Obedience to authority: an experimental view

Front Cover
Harper & Row, 1974 - Social Science - 224 pages
66 Reviews
In the 1960s Yale University psychologist Stanley Milgram famously carried out a series of experiments that forever changed our perceptions of morality and free will. The subjects--or "teachers"--were instructed to administer electroshocks to a human "learner," with the shocks becoming progressively more powerful and painful. Controversial but now strongly vindicated by the scientific community, these experiments attempted to determine to what extent people will obey orders from authority figures regardless of consequences. "Obedience to Authority" is Milgram's fascinating and troubling chronicle of his classic study and a vivid and persuasive explanation of his conclusions.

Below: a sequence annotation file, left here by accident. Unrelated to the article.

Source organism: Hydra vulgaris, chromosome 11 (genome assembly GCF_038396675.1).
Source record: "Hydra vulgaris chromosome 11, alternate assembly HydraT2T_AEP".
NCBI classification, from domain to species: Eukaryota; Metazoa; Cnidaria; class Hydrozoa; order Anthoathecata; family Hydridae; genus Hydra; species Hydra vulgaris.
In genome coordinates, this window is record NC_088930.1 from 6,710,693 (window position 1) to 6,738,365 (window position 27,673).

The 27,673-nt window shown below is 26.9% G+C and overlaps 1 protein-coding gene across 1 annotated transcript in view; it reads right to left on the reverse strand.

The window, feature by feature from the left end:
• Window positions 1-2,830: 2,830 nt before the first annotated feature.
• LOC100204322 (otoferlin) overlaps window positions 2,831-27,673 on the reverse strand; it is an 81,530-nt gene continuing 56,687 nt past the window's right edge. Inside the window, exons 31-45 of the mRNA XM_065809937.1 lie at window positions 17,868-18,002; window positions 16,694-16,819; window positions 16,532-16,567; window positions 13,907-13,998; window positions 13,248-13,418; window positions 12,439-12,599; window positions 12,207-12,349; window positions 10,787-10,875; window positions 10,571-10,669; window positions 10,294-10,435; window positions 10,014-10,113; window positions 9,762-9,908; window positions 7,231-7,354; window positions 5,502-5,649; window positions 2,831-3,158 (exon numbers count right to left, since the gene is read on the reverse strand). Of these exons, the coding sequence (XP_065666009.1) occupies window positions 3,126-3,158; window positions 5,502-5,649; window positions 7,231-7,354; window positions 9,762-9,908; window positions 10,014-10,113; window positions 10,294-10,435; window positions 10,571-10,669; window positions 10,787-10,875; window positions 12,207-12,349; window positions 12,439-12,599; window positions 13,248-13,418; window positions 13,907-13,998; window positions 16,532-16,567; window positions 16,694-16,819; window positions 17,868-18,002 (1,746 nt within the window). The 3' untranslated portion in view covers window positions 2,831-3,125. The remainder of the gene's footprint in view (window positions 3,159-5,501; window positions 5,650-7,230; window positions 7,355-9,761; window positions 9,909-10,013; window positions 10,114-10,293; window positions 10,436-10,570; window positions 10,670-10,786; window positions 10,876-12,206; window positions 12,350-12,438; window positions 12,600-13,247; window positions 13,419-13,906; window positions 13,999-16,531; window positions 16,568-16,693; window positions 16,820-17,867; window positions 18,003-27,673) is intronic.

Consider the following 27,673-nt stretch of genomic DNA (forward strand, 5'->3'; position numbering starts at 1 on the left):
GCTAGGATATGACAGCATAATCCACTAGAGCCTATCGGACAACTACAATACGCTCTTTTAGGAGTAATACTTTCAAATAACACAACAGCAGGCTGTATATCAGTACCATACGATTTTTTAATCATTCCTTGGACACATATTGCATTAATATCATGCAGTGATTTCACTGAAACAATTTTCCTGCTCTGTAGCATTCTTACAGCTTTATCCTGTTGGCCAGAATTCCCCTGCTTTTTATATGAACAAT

From inside the book

What people are saying - Write a review

User ratings

5 stars
4 stars
3 stars
2 stars
1 star

Review: Obedience to Authority

User Review  - Sarah Hilmy - Goodreads

Great book! Very interesting experiments. Why do people continue to follow corrupt authority? The "teachers" were willing to cause physical pain to someone just because a man in a lab coat instructed ... Read full review

Review: Obedience to Authority

User Review  - Jess Chan - Goodreads

its really insightful and is written in a way that is very straightforward, breaking down the complex of authority and self will easily to its readers. quick read but good dose of knowledge Read full review

All 27 reviews »


The Dilemma of Obedience
Method of Inquiry
Expected Behavior

29 other sections not shown

Other editions - View all

Common terms and phrases

References to this book

All Book Search results »

About the author (1974)

Stanley Milgram taught social psychology at Yale University and Harvard University before becoming a Distinguished Professor at the Graduate Center of the City University of New York. His honors and awards include a Ford Foundation fellowship, an -American Association for the Advancement of Science sociopsychological prize, and a Guggenheim fellowship. He died in 1984 at the age of fifty-one.

Bibliographic information